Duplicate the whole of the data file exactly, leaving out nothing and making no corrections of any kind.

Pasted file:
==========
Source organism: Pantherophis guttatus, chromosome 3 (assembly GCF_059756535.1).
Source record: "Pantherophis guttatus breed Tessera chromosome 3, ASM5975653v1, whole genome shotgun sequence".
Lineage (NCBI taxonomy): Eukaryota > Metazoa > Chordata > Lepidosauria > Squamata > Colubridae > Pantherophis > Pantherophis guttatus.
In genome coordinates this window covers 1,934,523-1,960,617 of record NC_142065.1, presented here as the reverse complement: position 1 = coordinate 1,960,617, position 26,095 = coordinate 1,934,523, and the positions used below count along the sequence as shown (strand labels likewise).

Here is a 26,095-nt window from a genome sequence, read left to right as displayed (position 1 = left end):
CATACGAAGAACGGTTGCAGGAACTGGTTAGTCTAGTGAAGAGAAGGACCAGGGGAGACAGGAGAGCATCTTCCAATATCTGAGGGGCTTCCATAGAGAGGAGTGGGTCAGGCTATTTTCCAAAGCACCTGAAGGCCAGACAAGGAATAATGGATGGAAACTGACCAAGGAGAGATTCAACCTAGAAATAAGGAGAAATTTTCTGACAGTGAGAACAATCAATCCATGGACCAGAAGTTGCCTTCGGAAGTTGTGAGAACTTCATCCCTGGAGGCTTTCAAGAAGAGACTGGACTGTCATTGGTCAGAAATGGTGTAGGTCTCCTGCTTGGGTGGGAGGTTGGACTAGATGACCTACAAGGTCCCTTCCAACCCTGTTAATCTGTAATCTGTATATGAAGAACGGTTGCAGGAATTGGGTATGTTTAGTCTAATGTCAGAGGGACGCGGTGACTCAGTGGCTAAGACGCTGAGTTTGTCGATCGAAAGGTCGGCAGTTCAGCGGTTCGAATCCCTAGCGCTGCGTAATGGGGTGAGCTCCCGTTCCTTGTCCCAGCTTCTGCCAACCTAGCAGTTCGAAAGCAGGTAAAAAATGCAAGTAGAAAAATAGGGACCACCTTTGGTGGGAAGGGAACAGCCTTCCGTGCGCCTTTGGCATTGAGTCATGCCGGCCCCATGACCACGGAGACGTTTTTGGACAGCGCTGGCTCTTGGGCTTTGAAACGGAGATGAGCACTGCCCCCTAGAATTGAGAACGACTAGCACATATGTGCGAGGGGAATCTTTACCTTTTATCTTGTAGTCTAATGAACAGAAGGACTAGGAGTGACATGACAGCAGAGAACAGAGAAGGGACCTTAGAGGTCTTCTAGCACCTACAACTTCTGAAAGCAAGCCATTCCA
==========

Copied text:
Source organism: Pantherophis guttatus, chromosome 3 (assembly GCF_059756535.1).
Source record: "Pantherophis guttatus breed Tessera chromosome 3, ASM5975653v1, whole genome shotgun sequence".
Lineage (NCBI taxonomy): Eukaryota > Metazoa > Chordata > Lepidosauria > Squamata > Colubridae > Pantherophis > Pantherophis guttatus.
In genome coordinates this window covers 1,934,523-1,960,617 of record NC_142065.1, presented here as the reverse complement: position 1 = coordinate 1,960,617, position 26,095 = coordinate 1,934,523, and the positions used below count along the sequence as shown (strand labels likewise).

Here is a 26,095-nt window from a genome sequence, read left to right as displayed (position 1 = left end):
CATACGAAGAACGGTTGCAGGAACTGGTTAGTCTAGTGAAGAGAAGGACCAGGGGAGACAGGAGAGCATCTTCCAATATCTGAGGGGCTTCCATAGAGAGGAGTGGGTCAGGCTATTTTCCAAAGCACCTGAAGGCCAGACAAGGAATAATGGATGGAAACTGACCAAGGAGAGATTCAACCTAGAAATAAGGAGAAATTTTCTGACAGTGAGAACAATCAATCCATGGACCAGAAGTTGCCTTCGGAAGTTGTGAGAACTTCATCCCTGGAGGCTTTCAAGAAGAGACTGGACTGTCATTGGTCAGAAATGGTGTAGGTCTCCTGCTTGGGTGGGAGGTTGGACTAGATGACCTACAAGGTCCCTTCCAACCCTGTTAATCTGTAATCTGTATATGAAGAACGGTTGCAGGAATTGGGTATGTTTAGTCTAATGTCAGAGGGACGCGGTGACTCAGTGGCTAAGACGCTGAGTTTGTCGATCGAAAGGTCGGCAGTTCAGCGGTTCGAATCCCTAGCGCTGCGTAATGGGGTGAGCTCCCGTTCCTTGTCCCAGCTTCTGCCAACCTAGCAGTTCGAAAGCAGGTAAAAAATGCAAGTAGAAAAATAGGGACCACCTTTGGTGGGAAGGGAACAGCCTTCCGTGCGCCTTTGGCATTGAGTCATGCCGGCCCCATGACCACGGAGACGTTTTTGGACAGCGCTGGCTCTTGGGCTTTGAAACGGAGATGAGCACTGCCCCCTAGAATTGAGAACGACTAGCACATATGTGCGAGGGGAATCTTTACCTTTTATCTTGTAGTCTAATGAACAGAAGGACTAGGAGTGACATGACAGCAGAGAACAGAGAAGGGACCTTAGAGGTCTTCTAGCACCTACAACTTCTGAAAGCAAGCCATTCCA